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For more on Raphael Moses, see the New Georgia Encyclopedia.

Peaches were first introduced to what is now Georgia in 1571 - by Franciscan monks working at the Spanish missions on Cumberland and St. Simons Islands. Cherokee Indians also cultivated peaches on what is now mainland Georgia. Georgia colonists continued to grow peaches in the 1700s, and the production continued - although not on a large scale - through the early republic and early antebellum periods. It was Raphael Moses, a planter from Columbus, who is credited as the first person to market peaches within Georgia, in 1851. Moses was also the first person to successfully market peaches outside of the South. He developed a method of shipping peaches in champagne baskets, which helped to preserve the flavor of the fruit longer. Between 1858 and 1860, Georgia peaches were shipped to New York via the port at Savannah.

But it was after the Civil War that Georgia growers began large-scale commercial production of peaches, and in the three decades following the war the production became so prolific that Georgia earned the nickname the “Peach State.” Peach production continued to increase into the early 1900s, reaching its highest point in 1928. This was due primarily to Samuel R. Rumph - often called the “Father of the Georgia Peach Industry.” In 1875 he developed the Elberta peach (named for his wife), which maintained its texture and flavor for long periods of time - meaning it could be shipped to nationwide markets with less icing necessary. By 1880 Elberta peaches were being marketed extensively; Rumph also developed means of transporting peaches more efficiently by railroads. Because of its sweet taste and longevity, the Elberta remained the most popular variety of peaches until the 1960s.

For an image of peaches being sold out of the back of a truck, see the Digital Library of Georgia.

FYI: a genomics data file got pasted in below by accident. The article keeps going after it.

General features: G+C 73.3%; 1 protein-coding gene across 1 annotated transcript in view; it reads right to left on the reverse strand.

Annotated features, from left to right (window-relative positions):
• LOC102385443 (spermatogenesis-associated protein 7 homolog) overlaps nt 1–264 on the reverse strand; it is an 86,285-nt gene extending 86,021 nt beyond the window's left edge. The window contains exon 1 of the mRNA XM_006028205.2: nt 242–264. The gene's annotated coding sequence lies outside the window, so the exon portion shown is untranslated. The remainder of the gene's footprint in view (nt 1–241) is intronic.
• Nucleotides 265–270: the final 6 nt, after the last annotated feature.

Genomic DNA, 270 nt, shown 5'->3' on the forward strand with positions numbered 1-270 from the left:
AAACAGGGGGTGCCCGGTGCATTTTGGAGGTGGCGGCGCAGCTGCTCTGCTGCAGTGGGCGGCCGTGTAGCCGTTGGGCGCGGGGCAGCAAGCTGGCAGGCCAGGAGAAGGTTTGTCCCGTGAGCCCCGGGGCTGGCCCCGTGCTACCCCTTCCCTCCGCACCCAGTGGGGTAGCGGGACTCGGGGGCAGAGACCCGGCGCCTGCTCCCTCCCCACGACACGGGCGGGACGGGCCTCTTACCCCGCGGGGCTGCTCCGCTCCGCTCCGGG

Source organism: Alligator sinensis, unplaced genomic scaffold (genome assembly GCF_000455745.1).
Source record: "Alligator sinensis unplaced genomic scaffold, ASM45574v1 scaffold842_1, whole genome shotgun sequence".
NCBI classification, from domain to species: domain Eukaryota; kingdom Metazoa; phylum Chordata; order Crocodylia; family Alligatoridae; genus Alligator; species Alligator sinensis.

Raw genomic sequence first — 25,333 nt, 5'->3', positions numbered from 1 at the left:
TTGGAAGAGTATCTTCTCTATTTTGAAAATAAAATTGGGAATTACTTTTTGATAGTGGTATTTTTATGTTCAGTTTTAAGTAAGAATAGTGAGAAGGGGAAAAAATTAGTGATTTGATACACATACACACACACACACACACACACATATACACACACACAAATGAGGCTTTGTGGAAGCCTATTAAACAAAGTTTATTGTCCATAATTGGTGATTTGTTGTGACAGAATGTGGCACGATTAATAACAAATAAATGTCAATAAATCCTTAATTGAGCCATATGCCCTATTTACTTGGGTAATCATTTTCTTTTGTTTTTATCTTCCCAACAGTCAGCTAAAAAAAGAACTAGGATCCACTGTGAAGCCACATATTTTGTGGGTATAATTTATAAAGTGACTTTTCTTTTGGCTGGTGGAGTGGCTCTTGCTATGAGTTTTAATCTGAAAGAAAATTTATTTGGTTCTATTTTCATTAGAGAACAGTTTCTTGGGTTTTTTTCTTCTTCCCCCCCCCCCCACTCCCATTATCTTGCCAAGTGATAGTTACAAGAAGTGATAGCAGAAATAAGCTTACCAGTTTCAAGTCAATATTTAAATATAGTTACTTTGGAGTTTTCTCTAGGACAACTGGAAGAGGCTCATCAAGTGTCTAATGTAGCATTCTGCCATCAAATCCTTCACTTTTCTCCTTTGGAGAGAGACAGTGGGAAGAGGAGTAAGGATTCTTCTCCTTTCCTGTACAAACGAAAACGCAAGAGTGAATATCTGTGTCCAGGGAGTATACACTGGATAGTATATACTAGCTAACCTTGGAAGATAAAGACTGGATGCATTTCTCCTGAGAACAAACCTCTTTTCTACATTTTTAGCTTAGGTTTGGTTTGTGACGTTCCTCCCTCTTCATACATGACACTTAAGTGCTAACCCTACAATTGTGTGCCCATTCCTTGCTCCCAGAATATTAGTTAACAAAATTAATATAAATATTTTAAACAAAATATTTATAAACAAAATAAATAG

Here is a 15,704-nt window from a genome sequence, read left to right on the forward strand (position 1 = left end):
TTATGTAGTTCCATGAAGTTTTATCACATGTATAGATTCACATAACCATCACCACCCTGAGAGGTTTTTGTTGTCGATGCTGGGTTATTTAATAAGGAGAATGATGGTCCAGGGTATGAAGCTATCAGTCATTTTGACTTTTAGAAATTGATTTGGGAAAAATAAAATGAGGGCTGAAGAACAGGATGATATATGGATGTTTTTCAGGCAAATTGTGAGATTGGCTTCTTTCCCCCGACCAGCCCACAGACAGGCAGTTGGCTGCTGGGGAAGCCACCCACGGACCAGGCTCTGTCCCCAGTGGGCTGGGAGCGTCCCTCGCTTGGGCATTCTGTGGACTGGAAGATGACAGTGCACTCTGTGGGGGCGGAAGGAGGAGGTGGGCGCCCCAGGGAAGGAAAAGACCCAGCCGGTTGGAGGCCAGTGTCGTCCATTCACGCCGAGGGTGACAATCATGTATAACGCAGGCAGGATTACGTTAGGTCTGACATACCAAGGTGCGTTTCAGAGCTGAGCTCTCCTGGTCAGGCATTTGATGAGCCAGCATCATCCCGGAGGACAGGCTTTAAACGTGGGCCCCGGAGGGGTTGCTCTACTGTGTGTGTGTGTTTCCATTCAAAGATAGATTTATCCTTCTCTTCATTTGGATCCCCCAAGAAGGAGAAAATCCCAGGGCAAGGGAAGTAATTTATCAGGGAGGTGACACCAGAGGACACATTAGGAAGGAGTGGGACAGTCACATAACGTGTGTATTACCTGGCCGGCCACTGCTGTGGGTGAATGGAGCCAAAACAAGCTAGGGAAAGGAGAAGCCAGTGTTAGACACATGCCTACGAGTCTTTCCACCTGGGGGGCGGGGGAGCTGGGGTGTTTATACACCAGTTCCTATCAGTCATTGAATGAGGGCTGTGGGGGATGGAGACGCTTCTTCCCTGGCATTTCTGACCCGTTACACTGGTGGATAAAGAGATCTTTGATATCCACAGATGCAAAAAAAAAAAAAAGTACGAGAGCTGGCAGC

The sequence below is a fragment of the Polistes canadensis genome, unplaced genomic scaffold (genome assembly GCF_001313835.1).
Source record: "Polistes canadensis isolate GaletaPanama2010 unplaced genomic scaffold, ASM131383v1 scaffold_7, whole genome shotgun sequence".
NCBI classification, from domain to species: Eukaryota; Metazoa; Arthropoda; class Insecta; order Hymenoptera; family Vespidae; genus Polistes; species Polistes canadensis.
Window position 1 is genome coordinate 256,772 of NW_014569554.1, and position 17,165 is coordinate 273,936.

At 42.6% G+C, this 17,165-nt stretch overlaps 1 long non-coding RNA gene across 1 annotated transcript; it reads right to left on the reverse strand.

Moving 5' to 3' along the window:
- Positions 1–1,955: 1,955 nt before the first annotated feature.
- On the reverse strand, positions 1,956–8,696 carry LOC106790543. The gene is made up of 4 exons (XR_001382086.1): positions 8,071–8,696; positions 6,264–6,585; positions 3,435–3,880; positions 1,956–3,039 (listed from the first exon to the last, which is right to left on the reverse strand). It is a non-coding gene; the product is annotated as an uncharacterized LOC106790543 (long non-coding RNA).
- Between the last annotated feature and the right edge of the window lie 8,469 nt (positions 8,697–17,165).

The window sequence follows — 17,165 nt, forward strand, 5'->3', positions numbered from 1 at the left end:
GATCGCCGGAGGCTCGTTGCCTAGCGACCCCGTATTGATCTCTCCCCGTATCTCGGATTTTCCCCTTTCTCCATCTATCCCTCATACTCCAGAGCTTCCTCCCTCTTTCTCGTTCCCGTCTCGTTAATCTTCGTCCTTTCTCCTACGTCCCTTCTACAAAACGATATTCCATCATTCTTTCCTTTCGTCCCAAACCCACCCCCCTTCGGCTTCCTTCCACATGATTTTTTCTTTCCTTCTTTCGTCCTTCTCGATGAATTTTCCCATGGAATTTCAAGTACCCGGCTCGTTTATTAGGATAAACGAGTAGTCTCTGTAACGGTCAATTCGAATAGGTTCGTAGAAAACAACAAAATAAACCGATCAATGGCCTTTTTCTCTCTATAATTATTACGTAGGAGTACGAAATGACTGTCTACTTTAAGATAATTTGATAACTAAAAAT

While Georgia still is often referred to as the “Peach State,” today it ranks third nationally in peach production - behind California and South Carolina. Georgia continues to enjoy important production and marketing advantages; it is close to eastern markets and normally has good prices because of its early harvests and high-quality fruit. Most peaches grown in Georgia are sold in the wholesale market, with a much smaller percentage sold at roadside markets. There is little of the actual processing of peaches that takes place in Georgia.

Georgia now produces more than forty varieties of commercial peaches, which are divided into two general categories - freestone and clingstone. The fruit of the freestone peach easily breaks away from the stone (or pit), while the clingstone adheres to the stone. Fresh Georgia peaches are available for approximately sixteen weeks per year, from mid-May to mid-August. There are two primary commercial peach-growing regions in Georgia. The central region is the largest with about 1.6 million peach trees and 75 percent of the state’s peach crop. The central region is located primarily in Crawford, Macon, Peach, and Taylor counties. This area - located along the Fall Line - is located far enough north to receive adequate winter chilling, yet far enough south to generally avoid late frosts - which guarantees early harvests. The early harvest allows for premium prices for Georgia’s peach crop. The sandy, loam soils of the Fall Line area are very favorable to peach production. The southern region of peach production is centered in Brooks and Pierce Counties, and produces about 30 million pounds of peaches annually. In total each year, Georgia produces over 130 million pounds of peaches!